The fourth step is integrating life’s offerings. After the course of treatment, my body was different, and it had new challenges. I did not like going through anesthesia and some other aspects of the treatments. Therefore, I created nurturing, healthy drinks such as red beet, aloe vera and coconut water, to consume after the surgery to flush out the anesthesia, etc. I subscribed to Community Supported Agriculture (CSA), and got fresh organic vegetables delivered to me so I could take new life inside of me to create healthier cells as I went through radiation therapy. I created new exercise regimes to regain my mobility. Therefore, I was taking in and metabolizing this change.

The fifth and last step gets you into mastery. In this step, you decide to become an inspiration to others, telling your story in such a way that others understand the challenges but also find inspiration in it. I developed Genco Method Somatic Coach Training and NLP and Polyvagal Applications to Coaching Training to help others. I also participated in fundraising efforts of non-profit organizations that help cancer patients such as Unite for Her. I donated my audio meditation CD Chakra Symphony of the Heart and Peacefulness with Tijen Genco recordings to integrative hospitals as a supportive tool to share with their patients while they are moving through the diagnosis, and treatment.

You are a person of great influence. If you could inspire a movement that would bring the most amount of good to the most amount of people, what would that be? You never know what your idea can trigger. :-)

One of my main teachings is to help people detach themselves from the inherited thought patterns that are limiting their potential. I am already planting the seeds with my students and clients toward a social cognitive revolution one mind at a time. I would like to expand this effort so that we can expunge harmful thought patterns consciously, by being aware of them and choosing something else that is all inclusive, supportive, and loving. Our language plays a great role in this. English language is often quite self-defeating and pressuring, such as “killing it, go big or go home, crush it, nail it, war against ___, pressure is on”. As we choose peaceful, all inclusive, all-loving language, we move towards a more loving, caring, compassionate, and peaceful planet for all of us. So, my invitation is to be resilient toward beliefs that are unkind, uncaring, or separative, and to choose what is life affirming — saying, “Pause, Poise, and Choose with Care” (PPCC). Let’s call that the PPCC movement by Tijen Genco!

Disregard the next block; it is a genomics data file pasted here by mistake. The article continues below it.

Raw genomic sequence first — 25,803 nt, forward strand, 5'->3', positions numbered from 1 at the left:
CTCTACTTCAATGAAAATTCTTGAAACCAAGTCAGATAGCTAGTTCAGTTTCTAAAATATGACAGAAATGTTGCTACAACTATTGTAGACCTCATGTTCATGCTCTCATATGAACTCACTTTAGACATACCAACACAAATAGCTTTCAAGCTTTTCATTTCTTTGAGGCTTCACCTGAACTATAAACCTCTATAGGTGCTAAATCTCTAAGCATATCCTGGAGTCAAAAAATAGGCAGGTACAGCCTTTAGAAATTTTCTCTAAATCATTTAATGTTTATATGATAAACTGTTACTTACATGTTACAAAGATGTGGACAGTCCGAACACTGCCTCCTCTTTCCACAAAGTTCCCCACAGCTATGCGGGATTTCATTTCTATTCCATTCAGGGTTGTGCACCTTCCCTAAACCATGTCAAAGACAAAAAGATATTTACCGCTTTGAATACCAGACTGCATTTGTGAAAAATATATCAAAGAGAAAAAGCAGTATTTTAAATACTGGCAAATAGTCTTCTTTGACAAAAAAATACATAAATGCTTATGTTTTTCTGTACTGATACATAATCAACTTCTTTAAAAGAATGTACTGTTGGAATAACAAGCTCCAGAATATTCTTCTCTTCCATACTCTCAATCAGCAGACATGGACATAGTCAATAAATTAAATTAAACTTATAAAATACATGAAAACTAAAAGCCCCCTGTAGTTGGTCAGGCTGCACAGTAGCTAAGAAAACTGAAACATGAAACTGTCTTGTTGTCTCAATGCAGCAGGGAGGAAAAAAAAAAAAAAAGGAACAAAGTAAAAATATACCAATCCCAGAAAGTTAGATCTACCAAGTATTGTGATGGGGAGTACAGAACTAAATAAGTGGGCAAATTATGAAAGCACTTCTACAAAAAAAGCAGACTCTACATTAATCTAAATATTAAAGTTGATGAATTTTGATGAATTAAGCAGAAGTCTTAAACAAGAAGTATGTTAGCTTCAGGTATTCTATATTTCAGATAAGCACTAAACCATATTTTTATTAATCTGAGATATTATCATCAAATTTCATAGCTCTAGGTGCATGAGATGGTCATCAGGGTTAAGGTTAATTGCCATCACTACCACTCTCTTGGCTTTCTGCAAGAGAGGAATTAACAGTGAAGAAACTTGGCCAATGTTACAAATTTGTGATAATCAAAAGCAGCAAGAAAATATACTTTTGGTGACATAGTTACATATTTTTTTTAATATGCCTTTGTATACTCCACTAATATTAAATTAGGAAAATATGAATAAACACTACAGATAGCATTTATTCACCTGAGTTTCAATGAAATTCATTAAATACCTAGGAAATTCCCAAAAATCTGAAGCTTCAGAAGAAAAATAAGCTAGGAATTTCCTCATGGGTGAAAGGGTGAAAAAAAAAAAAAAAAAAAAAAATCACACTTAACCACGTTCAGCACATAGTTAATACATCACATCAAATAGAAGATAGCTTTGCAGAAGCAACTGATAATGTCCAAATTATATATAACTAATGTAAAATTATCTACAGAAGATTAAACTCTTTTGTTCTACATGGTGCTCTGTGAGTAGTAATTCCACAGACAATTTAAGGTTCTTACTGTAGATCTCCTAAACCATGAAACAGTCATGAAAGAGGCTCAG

We are blessed that some very prominent leaders read this column. Is there a person in the world, or in the US with whom you would love to have a private breakfast or lunch with, and why? He or she might just see this, especially if we tag them :-)

Yes, I have three. One is Audrey Azoulay, Director-General of UNESCO, because she has funds as well as organizations to facilitate global structural change for PPCC.

The second one is Oprah Winfrey, Philanthropist and TV Host, because through her audience she can create curiosity about and awareness of the need for social change.

The third one is Tami Simon, Founder and Publisher of Sounds True, because she has the audience to help create further awareness and training materials at large.

How can our readers follow you on social media?

The best way is via my website: They can like my Genco Coaching page on Facebook, find me on Instagram as @tijengenco, twitter as @gencocoaching, and on LinkedIn as Tijen Genco.

This was very inspiring. Thank you so much for joining us!